Customer relationship management (CRM) refers to software that helps businesses improve current and future client relationships. And in healthcare, it allows providers to interact with patients meaningfully and productively.
But the rise in tools like CRMs also means an increased need to ensure the technology is HIPAA compliant.
Why it matters
A CRM can collect and analyze protected health information (PHI) to help providers interact with patients. A good CRM platform organizes patient data efficiently, reduces work time, improves marketing strategy, and personalizes customer interaction.
The HIPAA Act considers PHI something as simple as a name. Healthcare workers spend a lot of time handling sensitive data, so they must defend PHI from unnecessary (and unsecured) use and disclosure.
Here is a checklist to help you assess if your CRM platform is HIPAA compliant.
HIPAA and CRM software
HIPAA (the Health Insurance Portability and Accountability Act of 1996) is U.S. legislation created to improve healthcare standards. Title II is most associated with the act and establishes PHI and ePHI (electronic PHI) privacy and security standards. The Privacy Rule sets the guidelines for using and disclosing patients' data. And the Security Rule sets the necessary administrative, technical, and physical safeguards to protect PHI/ePHI.
The HIPAA industry is vast, so we understand why healthcare organizations use technology to make things more efficient. A CRM platform can offer a combination of sales, marketing, and collaboration features to centralize contacts, prioritize needs, and boost overall productivity. It can replace multiple databases, spreadsheets, and paper files.
CRMs streamline patient management, improving the experience of both patients and employees. Such tools encourage healthcare providers to do more for patients.
Many CRM platforms are available, but not all meet HIPAA requirements for encryption, data backup, and access controls. And not all will provide HIPAA assurance through a signed business associate agreement (BAA).
Which CRMs will sign a BAA?
A business associate is a person or entity that performs certain functions or activities that involve PHI. A CRM platform would fall into this category, meaning it must sign a BAA. The Privacy Rule allows healthcare providers to disclose PHI if a business associate guarantees it is protected through a BAA.
We've researched CRM tools to see which companies will sign a BAA and, therefore, may be HIPAA compliant. CRM companies that appear to sign a BAA include:
And some do not appear to or won't sign a BAA:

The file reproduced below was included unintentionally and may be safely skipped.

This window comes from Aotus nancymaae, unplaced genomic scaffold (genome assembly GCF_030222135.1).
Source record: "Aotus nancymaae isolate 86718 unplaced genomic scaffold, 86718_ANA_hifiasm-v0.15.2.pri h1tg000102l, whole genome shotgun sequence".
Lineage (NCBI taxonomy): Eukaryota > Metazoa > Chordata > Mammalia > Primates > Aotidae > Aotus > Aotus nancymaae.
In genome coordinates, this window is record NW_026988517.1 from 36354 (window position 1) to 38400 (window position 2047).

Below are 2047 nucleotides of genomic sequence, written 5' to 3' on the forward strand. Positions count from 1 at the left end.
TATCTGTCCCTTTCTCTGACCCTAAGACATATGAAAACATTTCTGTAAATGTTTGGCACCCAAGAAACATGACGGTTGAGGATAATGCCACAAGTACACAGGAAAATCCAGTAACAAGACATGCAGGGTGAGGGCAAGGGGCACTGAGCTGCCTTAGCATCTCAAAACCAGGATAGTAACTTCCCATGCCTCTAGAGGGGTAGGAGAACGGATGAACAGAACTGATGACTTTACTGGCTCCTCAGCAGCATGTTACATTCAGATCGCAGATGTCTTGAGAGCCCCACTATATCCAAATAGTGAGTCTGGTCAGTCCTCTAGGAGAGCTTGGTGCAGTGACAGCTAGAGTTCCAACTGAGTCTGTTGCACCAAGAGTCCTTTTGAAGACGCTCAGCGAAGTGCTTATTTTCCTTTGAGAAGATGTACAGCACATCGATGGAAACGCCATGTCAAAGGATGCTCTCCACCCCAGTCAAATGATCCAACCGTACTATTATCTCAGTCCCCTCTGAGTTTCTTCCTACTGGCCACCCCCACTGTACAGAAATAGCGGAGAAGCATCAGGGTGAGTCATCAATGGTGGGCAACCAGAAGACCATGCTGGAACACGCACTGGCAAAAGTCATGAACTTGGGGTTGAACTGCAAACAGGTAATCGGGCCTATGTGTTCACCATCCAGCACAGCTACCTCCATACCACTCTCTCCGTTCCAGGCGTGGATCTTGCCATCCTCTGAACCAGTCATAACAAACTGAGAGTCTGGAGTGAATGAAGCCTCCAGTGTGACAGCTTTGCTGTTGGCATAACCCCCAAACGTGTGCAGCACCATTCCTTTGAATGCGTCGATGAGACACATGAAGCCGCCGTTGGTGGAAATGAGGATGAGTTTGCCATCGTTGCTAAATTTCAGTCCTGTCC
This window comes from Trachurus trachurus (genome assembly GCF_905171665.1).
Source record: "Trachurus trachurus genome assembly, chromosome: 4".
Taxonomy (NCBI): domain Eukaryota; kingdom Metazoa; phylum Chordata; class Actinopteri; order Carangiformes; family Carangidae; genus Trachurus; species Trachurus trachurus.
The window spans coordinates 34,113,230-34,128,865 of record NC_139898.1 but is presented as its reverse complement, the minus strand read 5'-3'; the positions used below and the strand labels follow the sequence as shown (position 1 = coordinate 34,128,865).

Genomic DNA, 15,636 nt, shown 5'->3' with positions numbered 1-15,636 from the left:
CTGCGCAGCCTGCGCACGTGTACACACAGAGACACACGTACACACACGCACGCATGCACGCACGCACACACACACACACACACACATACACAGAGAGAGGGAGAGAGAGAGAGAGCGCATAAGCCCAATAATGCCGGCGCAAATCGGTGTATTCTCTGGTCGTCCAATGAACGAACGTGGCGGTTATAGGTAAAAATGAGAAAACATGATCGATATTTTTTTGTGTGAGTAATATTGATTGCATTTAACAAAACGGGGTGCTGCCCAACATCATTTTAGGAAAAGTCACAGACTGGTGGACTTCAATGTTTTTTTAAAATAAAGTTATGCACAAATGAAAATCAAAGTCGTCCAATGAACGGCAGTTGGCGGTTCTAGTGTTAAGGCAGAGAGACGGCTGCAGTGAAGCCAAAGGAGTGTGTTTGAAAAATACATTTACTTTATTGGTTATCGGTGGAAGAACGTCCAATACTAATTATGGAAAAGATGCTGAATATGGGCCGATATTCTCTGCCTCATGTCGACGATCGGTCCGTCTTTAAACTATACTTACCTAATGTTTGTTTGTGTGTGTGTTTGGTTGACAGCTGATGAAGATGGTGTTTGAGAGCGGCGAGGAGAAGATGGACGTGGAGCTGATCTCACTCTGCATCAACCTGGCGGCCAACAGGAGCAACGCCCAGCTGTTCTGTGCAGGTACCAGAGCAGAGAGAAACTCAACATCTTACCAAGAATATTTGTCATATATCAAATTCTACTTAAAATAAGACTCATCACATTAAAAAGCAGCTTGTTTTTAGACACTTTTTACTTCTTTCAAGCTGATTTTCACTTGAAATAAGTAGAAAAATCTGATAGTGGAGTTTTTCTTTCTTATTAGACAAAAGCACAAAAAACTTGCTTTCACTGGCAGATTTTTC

It is ultimately up to every healthcare organization to ensure HIPAA compliance.
The HIPAA compliant CRM app checklist
Like all healthcare technology, CRM tools need strong protections, given their numerous access points. Use this checklist to ensure your chosen CRM company keeps you HIPAA compliant.
- Confirm your CRM company will sign a BAA, then get the agreement signed.
- Ensure you and the business associate prioritize security controls customized to meet your needs.
- Properly configure your CRM platform. Employ defensive (i.e., perimeter defenses like firewalls) and offensive strategies to block breaches.
- Backup the data offline and (possibly) to more than one location.
- Configure your CRM to tailor emails and mailings to specific groups of patients or potential patients.
- Obtain written consent from patients to use and disclose any PHI.
- Limit access to authorized staff.
- Train staff in compliance and cybersecurity so they can properly utilize CRM and understand the responsibilities, regulations, policies, and procedures.
- Continuously monitor activity.
- Develop a breach notification plan for possible inadvertent or deliberate breaches.
And as always, stay on top of changes to HIPAA and other state/federal regulations.
Technology use that is smart, safe, and HIPAA compliant
Nowadays, healthcare providers embrace new technologies that leverage data and digital tools to deliver vital patient care. The increase in technology use demonstrates just how far healthcare organizations have recently come.
One thing that cannot be forgotten while healthcare access to digital technologies grows is the HIPAA Act. Penalties for breaches can be significant, ranging from $100 to $50,000 per violation. For example, the 2015 Anthem, Inc. breach cost $16 million in HIPAA violations and $115 million from a class-action lawsuit.
But the costs don't stop there. A deliberate or accidental breach could lead to ransom payments, downtime, and angry patients. Avoiding a breach means avoiding such costs and continuing to properly treat patients.
Healthcare focuses on patient care; that should include finding new patients and retaining existing ones. This is where a CRM platform tailored to healthcare organizations can offer benefits and promote organizational growth. You can further ensure healthy and happy patients by using a HIPAA compliant checklist like the one above.